Bonga Chiliza, MBChB, FCPsych, PhD

Interview completed June 2021 by Alexandra Kane

Bio: Bonga Chiliza is an Associate Professor/Chief Specialist and Head of the Department of Psychiatry at the University of KwaZulu-Natal. He completed his medical degree and psychiatry specialization at the University of KwaZulu-Natal and his PhD at Stellenbosch University. His research interests include schizophrenia, consultation-liaison psychiatry, health services and medical education. He is the Deputy Editor of the South African Journal of Psychiatry, as well as the President-Elect of the South African Society of Psychiatrists. Prof Chiliza has received a number of awards including the Hamilton Naki Clinical Research Fellowship and the CINP Rafaelsen Young Investigators Award. He has authored over 50 peer reviewed articles and book chapters. He has also served on a number of NGO Boards, including the SA YMCA and Life Choices. He is one of the Founding Directors of Harambee Medical Consulting and African Global Mental Health Institute.

What has been your favorite part of your job? What has been a highlight of your career?

Dr. Chiliza believes his greatest achievement is to “build capacity for young psychiatrists . . . to be interested in academia, research, and the academic fellowship line.” During his education, he mentions being “taken aback” that his professors did not look like him; he wanted future students to have Black professors to look up to. His recent work has been to strengthen departmental research, especially collaborative work. He noticed that research projects were largely individual, so he wanted to build cohorts of people to look at different angles. This collaboration allows people to work on multiple projects, allowing more young professionals to gain experience.

How did you begin your career in global mental health?

Dr. Chiliza mentioned having a personal interest in the topic; by visiting other countries and meeting other young professionals, he saw that many areas did not always have the resources and mentorship opportunities that were available at his university. “Even though I’m based in [Durban], how do we get to spread the knowledge and the resources. These are really bright, young people . . . who are keen, and it does require the right kind of mentorship.” In addition, doing international projects brings people with unique perspectives and connections; once these international connections are built, the teams continue to work with universities. This fosters more professional and academic development for young psychiatrists in the field, and they can be mentored by leaders in the field.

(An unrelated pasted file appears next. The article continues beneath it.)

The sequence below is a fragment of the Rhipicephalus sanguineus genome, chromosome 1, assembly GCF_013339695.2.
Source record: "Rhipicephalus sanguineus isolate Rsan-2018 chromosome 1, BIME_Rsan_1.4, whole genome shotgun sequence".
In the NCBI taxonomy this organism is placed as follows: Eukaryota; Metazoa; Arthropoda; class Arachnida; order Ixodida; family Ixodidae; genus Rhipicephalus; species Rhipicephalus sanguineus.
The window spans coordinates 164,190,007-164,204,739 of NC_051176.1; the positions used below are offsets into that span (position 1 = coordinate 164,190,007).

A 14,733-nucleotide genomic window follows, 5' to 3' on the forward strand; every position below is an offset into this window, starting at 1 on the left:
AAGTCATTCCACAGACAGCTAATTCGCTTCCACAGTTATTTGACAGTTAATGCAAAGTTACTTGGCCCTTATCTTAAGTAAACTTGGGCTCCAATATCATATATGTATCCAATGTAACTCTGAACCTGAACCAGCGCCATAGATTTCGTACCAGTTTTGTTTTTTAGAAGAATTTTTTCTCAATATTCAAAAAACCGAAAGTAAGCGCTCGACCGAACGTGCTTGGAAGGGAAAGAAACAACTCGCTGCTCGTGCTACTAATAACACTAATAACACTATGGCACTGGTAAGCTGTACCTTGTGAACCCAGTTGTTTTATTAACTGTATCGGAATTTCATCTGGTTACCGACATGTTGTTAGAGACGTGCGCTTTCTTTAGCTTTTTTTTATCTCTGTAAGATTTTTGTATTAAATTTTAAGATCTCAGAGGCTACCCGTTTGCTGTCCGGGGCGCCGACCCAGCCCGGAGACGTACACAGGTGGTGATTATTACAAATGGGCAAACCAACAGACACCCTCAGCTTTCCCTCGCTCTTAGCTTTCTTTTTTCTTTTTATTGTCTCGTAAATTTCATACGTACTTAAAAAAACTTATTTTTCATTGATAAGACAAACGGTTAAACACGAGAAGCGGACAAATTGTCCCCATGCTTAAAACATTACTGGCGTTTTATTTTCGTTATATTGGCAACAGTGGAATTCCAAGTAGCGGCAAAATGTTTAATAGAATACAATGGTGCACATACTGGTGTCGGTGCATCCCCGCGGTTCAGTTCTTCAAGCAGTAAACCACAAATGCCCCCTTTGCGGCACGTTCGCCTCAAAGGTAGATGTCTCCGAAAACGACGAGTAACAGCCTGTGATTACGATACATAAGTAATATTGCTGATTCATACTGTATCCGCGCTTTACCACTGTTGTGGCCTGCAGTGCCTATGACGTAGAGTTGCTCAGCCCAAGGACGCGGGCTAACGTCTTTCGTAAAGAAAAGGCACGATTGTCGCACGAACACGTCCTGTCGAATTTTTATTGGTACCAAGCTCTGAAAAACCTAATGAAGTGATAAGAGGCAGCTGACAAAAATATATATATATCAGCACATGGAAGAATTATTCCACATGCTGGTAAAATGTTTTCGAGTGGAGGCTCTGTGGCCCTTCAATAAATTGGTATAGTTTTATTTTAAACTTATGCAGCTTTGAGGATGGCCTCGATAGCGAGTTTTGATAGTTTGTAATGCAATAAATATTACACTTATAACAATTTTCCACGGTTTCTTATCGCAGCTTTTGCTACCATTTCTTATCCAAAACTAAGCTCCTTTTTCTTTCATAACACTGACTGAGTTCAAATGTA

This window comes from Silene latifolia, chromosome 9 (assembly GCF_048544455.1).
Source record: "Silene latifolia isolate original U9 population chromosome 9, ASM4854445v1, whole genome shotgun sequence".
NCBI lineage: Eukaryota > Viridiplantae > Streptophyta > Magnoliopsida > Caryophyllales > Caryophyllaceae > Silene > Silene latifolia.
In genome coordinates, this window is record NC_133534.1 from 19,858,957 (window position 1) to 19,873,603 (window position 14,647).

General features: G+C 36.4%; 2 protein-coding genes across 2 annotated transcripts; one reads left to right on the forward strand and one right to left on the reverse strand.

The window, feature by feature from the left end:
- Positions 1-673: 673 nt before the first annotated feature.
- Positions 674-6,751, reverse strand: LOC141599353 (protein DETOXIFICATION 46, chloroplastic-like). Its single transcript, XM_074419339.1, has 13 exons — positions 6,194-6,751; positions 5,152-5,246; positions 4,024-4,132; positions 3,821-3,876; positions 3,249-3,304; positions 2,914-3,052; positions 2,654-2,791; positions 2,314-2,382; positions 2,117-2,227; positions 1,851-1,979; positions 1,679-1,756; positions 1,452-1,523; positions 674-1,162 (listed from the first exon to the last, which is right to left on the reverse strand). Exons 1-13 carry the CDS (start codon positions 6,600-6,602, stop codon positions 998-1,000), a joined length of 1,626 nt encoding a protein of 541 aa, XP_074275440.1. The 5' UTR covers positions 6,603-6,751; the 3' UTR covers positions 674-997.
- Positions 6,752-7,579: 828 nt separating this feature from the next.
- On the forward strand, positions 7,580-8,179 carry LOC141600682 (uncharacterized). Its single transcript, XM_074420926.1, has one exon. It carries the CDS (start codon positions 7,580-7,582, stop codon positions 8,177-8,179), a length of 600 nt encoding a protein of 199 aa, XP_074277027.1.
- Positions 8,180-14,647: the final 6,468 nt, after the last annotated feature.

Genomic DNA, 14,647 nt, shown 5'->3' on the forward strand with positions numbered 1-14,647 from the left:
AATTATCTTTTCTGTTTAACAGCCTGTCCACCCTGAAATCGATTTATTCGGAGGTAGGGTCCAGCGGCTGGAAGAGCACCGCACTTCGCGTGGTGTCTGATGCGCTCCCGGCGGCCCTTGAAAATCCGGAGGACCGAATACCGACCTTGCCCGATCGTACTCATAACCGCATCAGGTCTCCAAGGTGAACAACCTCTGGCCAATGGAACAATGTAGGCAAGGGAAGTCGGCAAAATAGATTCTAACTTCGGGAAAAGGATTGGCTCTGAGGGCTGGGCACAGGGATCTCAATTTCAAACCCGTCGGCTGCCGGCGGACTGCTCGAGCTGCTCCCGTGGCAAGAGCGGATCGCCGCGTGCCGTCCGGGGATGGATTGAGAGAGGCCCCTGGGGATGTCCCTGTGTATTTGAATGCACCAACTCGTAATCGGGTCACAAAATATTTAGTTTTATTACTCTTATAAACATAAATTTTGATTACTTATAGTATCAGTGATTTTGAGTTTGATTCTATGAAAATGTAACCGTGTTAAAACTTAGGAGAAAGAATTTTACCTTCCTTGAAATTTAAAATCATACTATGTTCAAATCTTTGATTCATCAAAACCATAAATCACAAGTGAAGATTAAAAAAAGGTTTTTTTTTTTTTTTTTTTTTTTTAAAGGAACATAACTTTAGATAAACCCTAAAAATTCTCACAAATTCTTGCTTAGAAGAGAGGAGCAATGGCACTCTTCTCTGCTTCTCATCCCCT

What has been one of the best parts of working with the Global Programs at BUMC? Is there a specific project you have worked on that has stood out to you?

His favorite thing about working with Boston Medical Center is that “people are really willing to come and teach and train our young ones.” Specifically, he mentions Dr. Christina Borba as coming to help teach every year for the past few years. She led a “wonderful research training week,” and her lectures made the student interested in pursuing research. Additionally, her visits allowed the university to bring in other leading professionals in the country to do additional training and teaching for the residents. Dr. Borba also brings other BUMC professionals to her visits; “looking at what we need in Durban, for example addiction . . . so she has brought along people to help think through how we can do addiction services.” Dr. Michelle Durham has also been incredibly helpful, especially with her knowledge of pediatric psychiatry and looking at the subject in primary care. Dr. Chiliza also had a great time visiting Boston; he visited with a few post-graduate students two years ago, and the program leaders were able to show them the interactions within the department.

What areas do you see that need improvement within your field? Are there any gaps present that you want to be addressed?

“The real needs in global health at the moment is psychosis, or people with severe mental illness (SMI).” He explains that much of the work done is focused on common mental illnesses, like anxiety, depression, or trauma. Lots of the people with SMI are not getting the care or resources they need. He wants to find ways to engage young people with services and keep them coming back to these services. “A lot of people come in, get some medications for a few months, then disengage or go away.” There is also a significant problem with delay in care; people are not coming soon enough to get treatment. He is interested in early intervention, trying to decrease the gap in access to services, as well as making sure people stay engaged in services after their initial visits.

What advice would you give to young professionals interested in psychiatry or mental health?

“I always say that neurosciences deal with brain illnesses, and these are the last frontiers in research . . . we still don’t know enough about neurosciences and the brain.” Dr. Chiliza explains the field is so great because there is still so much to discover. So many things affect brain health, and this allows for true interdisciplinary work; there are “clinicians that are interested in lab work, brain imaging, like CT scans and MRIs, and those who are interested in treating people.” He also wants to engage more with people with lived experiences. In his area, there is little work being done to connect with this community, but that is something he wants to improve. The field has a huge scope, so there is always something to learn and work on for young people.